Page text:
Heaven Can Wait (1943 film)

Heaven Can Wait is a 1943 Technicolor American comedy film produced and directed by Ernst Lubitsch. The screenplay was by Samson Raphaelson based on the play Birthday by Leslie Bush-Fekete. The music score was by Alfred Newman and the cinematography by Edward Cronjager.

Heaven Can Wait
theatrical poster
Directed byErnst Lubitsch
Produced byErnst Lubitsch
Written byLeslie Bush-Fekete
Screenplay bySamson Raphaelson
Based onBirthday/Születésnap
1934 play
by Leslie Bush-Fekete[1]
StarringGene Tierney
Don Ameche
Charles Coburn
Narrated byDon Ameche
Music byAlfred Newman
CinematographyEdward Cronjager
Edited byDorothy Spencer
20th Century Fox
Distributed by20th Century Fox
Release date
  • August 11, 1943 (1943-08-11)
Running time
112 minutes
CountryUnited States
Box office$2.5 million (rentals)[4] or $2.8 million (US rentals)[5]

The film tells the story of a man who has to prove he belongs in Hell by telling his life story. It stars Gene Tierney, Don Ameche and Charles Coburn. The supporting cast includes Marjorie Main, Laird Cregar, Spring Byington, Allyn Joslyn, Eugene Pallette, Signe Hasso, Louis Calhern, Tod Andrews, and Clara Blandick.


An aged Henry Van Cleve (Don Ameche) enters the opulent reception area of Hell, to be personally greeted by "His Excellency" (Laird Cregar). Henry petitions to be admitted (fully aware of the kind of life he had led), but there is some doubt as to his qualifications. To prove his worthiness (or rather unworthiness), he begins to tell the story of his dissolute life.

Born in Manhattan on October 25, 1872, Henry is the spoiled only child of stuffy, clueless, wealthy parents Randolph (Louis Calhern) and Bertha (Spring Byington). His paternal grandmother (Clara Blandick in an uncredited role) is also doting and naive, although his down-to-earth grandfather Hugo Van Cleve (Charles Coburn), a self-made millionaire, understands Henry quite well. Henry grows up an idle young man, with a taste for attractive showgirls. One day, Henry overhears a beautiful woman lying to her mother on a public telephone. Intrigued, he follows her into a Brentano's and pretends to be an employee to get to know her better. Despite learning that she is engaged, he begins making advances, finally confessing he does not work there, whereupon she hastily departs.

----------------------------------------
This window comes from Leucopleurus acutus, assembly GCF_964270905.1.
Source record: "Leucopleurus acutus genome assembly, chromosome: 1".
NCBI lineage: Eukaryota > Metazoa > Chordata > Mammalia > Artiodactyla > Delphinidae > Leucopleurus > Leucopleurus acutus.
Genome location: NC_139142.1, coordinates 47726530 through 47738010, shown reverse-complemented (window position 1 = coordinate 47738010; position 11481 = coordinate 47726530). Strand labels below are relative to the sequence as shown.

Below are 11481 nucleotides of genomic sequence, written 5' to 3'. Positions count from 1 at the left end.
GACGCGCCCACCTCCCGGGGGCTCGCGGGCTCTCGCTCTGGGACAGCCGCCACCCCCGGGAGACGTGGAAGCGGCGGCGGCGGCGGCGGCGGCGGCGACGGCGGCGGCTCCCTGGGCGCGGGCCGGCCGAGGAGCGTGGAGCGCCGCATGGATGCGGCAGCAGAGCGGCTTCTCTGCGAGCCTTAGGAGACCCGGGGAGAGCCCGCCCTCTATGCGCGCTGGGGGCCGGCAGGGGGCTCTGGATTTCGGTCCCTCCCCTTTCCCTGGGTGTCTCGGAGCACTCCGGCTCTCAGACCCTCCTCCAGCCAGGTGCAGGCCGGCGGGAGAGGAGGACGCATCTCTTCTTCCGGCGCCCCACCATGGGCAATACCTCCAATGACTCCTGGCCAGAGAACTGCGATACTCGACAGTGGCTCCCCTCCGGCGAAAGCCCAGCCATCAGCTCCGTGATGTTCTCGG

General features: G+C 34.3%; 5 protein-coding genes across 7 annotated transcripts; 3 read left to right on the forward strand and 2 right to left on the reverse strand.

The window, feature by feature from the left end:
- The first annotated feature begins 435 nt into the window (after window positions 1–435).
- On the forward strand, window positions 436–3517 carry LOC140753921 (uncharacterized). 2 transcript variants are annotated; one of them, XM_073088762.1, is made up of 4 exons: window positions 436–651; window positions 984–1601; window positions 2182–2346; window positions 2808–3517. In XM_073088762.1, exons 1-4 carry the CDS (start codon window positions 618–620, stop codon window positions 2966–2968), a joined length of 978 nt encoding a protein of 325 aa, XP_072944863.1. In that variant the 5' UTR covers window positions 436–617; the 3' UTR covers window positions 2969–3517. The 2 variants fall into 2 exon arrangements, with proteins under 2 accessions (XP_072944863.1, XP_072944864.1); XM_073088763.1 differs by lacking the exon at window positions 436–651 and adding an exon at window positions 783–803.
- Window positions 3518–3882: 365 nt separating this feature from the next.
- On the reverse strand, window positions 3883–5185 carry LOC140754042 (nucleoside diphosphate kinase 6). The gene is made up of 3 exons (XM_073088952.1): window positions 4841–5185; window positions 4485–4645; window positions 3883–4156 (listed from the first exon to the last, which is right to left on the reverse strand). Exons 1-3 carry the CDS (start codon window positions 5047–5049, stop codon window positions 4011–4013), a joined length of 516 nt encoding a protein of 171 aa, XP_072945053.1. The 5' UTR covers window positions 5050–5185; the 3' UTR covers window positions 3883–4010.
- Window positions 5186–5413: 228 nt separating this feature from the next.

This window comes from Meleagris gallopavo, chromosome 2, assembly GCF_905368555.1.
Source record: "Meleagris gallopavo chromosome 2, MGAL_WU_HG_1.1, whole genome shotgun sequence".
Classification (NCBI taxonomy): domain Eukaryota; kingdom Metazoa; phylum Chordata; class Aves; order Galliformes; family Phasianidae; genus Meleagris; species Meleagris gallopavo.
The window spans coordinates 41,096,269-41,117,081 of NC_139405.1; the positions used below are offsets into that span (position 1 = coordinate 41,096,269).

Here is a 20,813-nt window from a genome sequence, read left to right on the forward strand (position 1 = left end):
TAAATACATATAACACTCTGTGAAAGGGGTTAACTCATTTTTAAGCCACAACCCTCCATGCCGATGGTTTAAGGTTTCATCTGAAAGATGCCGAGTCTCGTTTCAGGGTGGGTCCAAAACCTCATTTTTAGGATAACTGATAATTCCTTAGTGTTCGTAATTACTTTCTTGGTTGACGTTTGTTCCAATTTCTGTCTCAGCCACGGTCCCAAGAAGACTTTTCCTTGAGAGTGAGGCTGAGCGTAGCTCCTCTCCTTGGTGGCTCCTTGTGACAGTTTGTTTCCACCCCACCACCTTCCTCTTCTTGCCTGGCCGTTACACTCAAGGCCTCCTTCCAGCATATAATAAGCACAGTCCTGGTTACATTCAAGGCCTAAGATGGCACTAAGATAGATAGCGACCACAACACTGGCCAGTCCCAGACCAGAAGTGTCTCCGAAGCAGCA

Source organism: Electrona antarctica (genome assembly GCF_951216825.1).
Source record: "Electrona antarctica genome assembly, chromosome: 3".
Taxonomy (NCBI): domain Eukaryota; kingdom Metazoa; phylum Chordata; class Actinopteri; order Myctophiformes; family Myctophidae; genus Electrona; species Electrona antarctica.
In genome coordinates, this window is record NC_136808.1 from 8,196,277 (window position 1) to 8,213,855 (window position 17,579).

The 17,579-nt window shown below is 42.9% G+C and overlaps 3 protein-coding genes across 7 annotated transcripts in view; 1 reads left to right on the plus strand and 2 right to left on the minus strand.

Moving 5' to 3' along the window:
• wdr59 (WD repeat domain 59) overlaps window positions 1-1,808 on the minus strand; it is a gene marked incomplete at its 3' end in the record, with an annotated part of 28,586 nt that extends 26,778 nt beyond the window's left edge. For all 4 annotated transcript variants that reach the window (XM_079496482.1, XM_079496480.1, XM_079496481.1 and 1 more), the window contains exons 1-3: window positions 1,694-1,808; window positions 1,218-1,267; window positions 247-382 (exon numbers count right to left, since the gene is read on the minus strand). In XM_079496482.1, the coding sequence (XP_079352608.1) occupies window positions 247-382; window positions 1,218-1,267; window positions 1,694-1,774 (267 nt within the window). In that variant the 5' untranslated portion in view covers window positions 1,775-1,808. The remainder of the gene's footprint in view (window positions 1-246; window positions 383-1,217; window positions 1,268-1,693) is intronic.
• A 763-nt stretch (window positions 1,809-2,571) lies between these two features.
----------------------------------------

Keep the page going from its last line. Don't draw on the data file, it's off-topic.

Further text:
Later, obnoxious cousin Albert (Allyn Joslyn) introduces the family to his fiancée, Martha (Gene Tierney), and her feuding parents, the Strables (Eugene Pallette, Marjorie Main). Henry is shocked to find that his mystery woman and Martha are one and the same. It turns out that Albert was the first suitor of whom both her parents approved. Fearful of spending the rest of her life as a spinster in Kansas City, Martha agreed to marry him. Henry convinces her to elope with him instead. Though everyone (except Grandpa Van Cleve) is scandalized, eventually they are received back into the family.

Henry and Martha enjoy a happy marriage and become the proud parents of a boy. On the eve of their tenth anniversary, however, Martha finds out about Henry's continuing dalliances with other women and goes back to her parents. Henry and Grandpa follow her there. Sneaking into the Strable house, Henry begs her forgiveness and talks her into "eloping" a second time, much to Grandpa's delight.

Fifteen years later, Henry meets a chorus girl Peggy Nash (Helene Reynolds) in her dressing room shortly before her performance. What begins as a courtship is soon revealed as an attempt by Henry to turn her away from his son, who has been dating her. When Peggy reveals her knowledge of his true identity, Henry buys her off instead for $25,000.

Martha passes away shortly after their twenty-fifth anniversary. Henry resumes an active social life much to the amusement of his son. On October 26, 1942, the day after his 70th birthday, Henry dies under the care of a beautiful nurse, having portended her coming in a dream. After hearing Henry's story, His Excellency denies him entry and suggests he try the "other place", where Martha and his grandfather are waiting for him, hinting that there might be "a small room vacant in the annex".



The film made a profit of $1,286,200.[3]


It was nominated for Academy Awards for Best Cinematography – Color, Best Director, and Best Picture.

Unrelated namesake

Heaven Can Wait (1978) is a remake of an entirely different film, Here Comes Mr. Jordan (1941), which was based on a 1938 stage play originally titled Heaven Can Wait.


  1. "Leslie Bush-Fekete". IMDb. Retrieved August 2, 2015.
  2. Solomon, Aubrey (1989). Twentieth Century Fox: A Corporate and Financial History. Lanham, Maryland: Scarecrow Press, p. 241, ISBN 978-0-8108-4244-1.
  3. Mank, Gregory William (2018). Laird Cregar: A Hollywood Tragedy. McFarland.
  4. Solomon, Aubrey (1989). Twentieth Century Fox: A Corporate and Financial History. Lanham, Maryland: Scarecrow Press, p. 220, ISBN 978-0-8108-4244-1.
  5. "Top Grossers of the Season", Variety, January 5, 1944, p 54

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